Fred, At this point the most pressing issue is Companion's motion for security. Following from that decision we may have to address AP's cross motion. Then we have to address the schedule for the hearing. But first things first. Bob has circulated his thoughts and I must say I have a much more negative reaction to AP's opposition where counsel arbitrarily inserts "[less]" into Article 19 of the reinsurance agreement in an attempt to make the provision look as if it excludes current loss recoverables from the calculation of amounts to be posted as security. And then he goes on to make a misleading calculations [sic] of losses under the program. Maybe you can make better sense of it than we can. Any observations you can add would be welcome.

Dkt. No. 10 at 6.

The next day, October 2, 2013, Allied Provident's counsel, Ensign, emailed Tobin and copied Carroll, Hall, and Christakos, stating:

Mr. Carroll has advised me that he is having severe vision problems and he is not able to read or review documents as necessary. Accordingly, I am notifying you that he will not be available for consultation this day and, in all likelihood, for the next several days. On behalf of Allied, I hereby request that no decisions be made until Mr. Carroll is sufficiently recovered to be able to perform his duties in a proper manner.

Dkt. No. 36-8 (Christakos Decl. Ex. 8). Tobin replied to Ensign, copying Carroll, Hall, and Christakos, with the following:

By this reply to your email, I am asking that Companion provide its response to your request and the panel will address that request in due course. I understand that Mr. Carroll has had some challenging health issues recently. However, he has conveyed his position in connection with Claimant's motion for prehearing security so the panel is in a position to issue its ruling on that outstanding motion which it will do shortly.

Dkt. No. 36-8 (Christakos Decl. Ex. 8) (emphasis added). Allied Provident did not address why Carroll did not respond to this email to indicate that he had not conveyed his position to the other panelists if, in fact, he had not. Carroll's declaration does not contest what is contained in this email, namely that Carroll "conveyed his position in connection with Claimant's motion for prehearing security."

On November 7, 2013, Ensign emailed the panel to inform them that Carroll's health issues necessitated an additional delay in the hearing on the merits. Dkt. No. 36 ¶ 17 (Christakos Decl.), Dkt. No. 36-9. Ensign stated that "it is the position of Allied Provident that the arbitration hearing cannot go forward on December 3. Allied Provident requests that the hearing be rescheduled for at least 60 days thereafter." Dkt. No. 36 ¶ 17 (Christakos Decl.), Dkt. No. 36-9. In an email dated November 15, 2013 from Tobin to counsel for the parties and copying Carroll and Hall, Tobin informed counsel that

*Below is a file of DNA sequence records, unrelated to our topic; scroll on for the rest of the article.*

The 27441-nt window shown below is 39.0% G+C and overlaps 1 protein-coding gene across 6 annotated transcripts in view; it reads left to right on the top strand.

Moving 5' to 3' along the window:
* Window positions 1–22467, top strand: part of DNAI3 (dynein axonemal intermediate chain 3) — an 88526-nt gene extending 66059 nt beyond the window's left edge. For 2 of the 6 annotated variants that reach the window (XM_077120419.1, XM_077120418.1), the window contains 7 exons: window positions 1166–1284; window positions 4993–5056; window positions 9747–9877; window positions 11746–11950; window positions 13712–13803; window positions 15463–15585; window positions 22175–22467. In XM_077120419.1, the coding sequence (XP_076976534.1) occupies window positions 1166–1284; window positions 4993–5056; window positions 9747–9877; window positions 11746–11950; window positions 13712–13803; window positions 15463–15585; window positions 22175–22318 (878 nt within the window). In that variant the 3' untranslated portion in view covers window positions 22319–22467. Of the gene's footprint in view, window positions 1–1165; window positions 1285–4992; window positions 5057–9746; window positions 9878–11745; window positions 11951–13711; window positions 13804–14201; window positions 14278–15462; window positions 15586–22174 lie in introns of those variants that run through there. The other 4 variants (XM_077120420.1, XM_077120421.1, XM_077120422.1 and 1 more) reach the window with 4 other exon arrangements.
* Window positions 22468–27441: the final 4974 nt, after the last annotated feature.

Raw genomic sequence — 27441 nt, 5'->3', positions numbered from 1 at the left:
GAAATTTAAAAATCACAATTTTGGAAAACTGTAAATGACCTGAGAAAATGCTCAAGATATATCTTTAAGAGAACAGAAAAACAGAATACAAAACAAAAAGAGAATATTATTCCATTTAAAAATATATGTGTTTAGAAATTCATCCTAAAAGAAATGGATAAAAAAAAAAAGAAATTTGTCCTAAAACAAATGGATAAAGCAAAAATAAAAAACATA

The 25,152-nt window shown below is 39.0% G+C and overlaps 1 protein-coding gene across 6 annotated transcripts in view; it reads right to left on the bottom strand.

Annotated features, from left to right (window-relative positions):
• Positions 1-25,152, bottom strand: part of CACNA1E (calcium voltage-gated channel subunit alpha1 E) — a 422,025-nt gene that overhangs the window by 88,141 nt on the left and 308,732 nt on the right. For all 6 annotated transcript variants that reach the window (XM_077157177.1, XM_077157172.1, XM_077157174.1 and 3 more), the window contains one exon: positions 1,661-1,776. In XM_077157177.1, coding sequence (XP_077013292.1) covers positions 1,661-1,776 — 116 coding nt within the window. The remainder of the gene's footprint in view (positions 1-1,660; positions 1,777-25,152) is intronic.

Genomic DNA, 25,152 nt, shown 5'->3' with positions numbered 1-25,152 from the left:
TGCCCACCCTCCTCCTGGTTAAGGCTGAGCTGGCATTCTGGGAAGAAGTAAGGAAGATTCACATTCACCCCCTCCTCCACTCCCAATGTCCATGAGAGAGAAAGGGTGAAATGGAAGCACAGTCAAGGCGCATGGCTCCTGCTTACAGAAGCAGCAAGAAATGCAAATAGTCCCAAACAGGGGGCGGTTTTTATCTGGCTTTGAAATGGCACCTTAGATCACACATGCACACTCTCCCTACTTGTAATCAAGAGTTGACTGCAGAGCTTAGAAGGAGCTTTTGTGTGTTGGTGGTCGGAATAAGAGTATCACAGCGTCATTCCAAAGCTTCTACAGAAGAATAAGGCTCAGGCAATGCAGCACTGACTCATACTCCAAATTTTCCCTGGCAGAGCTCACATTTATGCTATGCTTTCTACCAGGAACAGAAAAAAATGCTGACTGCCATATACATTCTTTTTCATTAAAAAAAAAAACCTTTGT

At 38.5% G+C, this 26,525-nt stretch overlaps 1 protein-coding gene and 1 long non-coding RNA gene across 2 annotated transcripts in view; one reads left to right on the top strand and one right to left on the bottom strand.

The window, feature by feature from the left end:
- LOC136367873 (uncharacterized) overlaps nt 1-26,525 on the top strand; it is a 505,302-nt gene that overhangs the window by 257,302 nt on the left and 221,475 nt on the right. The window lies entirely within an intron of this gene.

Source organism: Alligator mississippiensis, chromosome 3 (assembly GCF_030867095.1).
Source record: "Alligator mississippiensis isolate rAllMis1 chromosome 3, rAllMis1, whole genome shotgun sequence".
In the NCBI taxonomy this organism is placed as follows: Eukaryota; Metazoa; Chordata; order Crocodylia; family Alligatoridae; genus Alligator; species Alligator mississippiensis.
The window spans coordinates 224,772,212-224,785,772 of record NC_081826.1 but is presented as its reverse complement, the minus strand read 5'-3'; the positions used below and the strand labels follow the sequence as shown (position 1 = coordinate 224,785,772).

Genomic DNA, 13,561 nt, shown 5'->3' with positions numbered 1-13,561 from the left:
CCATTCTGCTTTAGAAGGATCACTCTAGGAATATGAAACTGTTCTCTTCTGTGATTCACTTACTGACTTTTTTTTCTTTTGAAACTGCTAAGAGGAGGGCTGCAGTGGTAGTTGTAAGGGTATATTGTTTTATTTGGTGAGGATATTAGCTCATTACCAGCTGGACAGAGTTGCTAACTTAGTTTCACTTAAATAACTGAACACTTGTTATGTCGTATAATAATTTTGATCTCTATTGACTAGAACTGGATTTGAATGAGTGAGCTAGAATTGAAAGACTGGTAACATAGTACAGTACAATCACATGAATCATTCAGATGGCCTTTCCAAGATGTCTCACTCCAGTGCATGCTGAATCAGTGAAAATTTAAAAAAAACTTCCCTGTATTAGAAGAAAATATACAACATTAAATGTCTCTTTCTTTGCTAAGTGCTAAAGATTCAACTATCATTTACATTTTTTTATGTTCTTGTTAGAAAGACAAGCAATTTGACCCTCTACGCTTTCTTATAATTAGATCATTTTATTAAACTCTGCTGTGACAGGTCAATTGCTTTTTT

I believe it is also time to consider replacing Fred Carroll on the panel. While I appreciate that he is recovering from some serious health setbacks, one of the reasons for choosing arbitration is the ability to resolve the dispute relatively quickly. In my opinion, part of the reason this matter has been stalled is the delay in getting a response from Fred. I would characterize it as a constructive resignation. Assuming counsel can agree on this, there should be sufficient time between now and January or February for a replacement arbitrator to get up to speed. Please confer on this issue and let the panel know what you conclude.

Dkt. No. 11 at 22-23 (Ensign Decl. Ex. 3). Still Carroll did not resign, nor did Allied Provident attempt to force his resignation. Christakos then conferred with Ensign regarding Carroll's status and a possible hearing in early 2014, reaching agreement on both issues. Dkt. No. 36 ¶20 (Christakos Decl.). Companion attached drafts of emails that were exchanged between Christakos and Ensign, Dkt. No. 36-12, and the final draft, Dkt. No. 36-11, that was ultimately sent to the panel on December 4, 2013, which read, in pertinent part:

We have also discussed Mr. Carroll's status. I understand that Allied Provident would like to retain Mr. Carroll for hearing if he is able to fully recover in time, but Mr. Ensign has also confirmed that Allied Provident is prepared to replace Mr. Carroll in late December or early January if it appears that his recovery is not progressing as expected, so that the hearing can still proceed on February 5. So long as the hearing proceeds on February 5 regardless of how Allied Provident handles the matter, Companion has no objection to this approach.

Dkt. No. 36-11 at 2 (Christakos Decl. Ex. 11 at 2). Allied Provident does not dispute that this email was sent or that Ensign agreed to its contents. See Dkt. No. 42 at 17.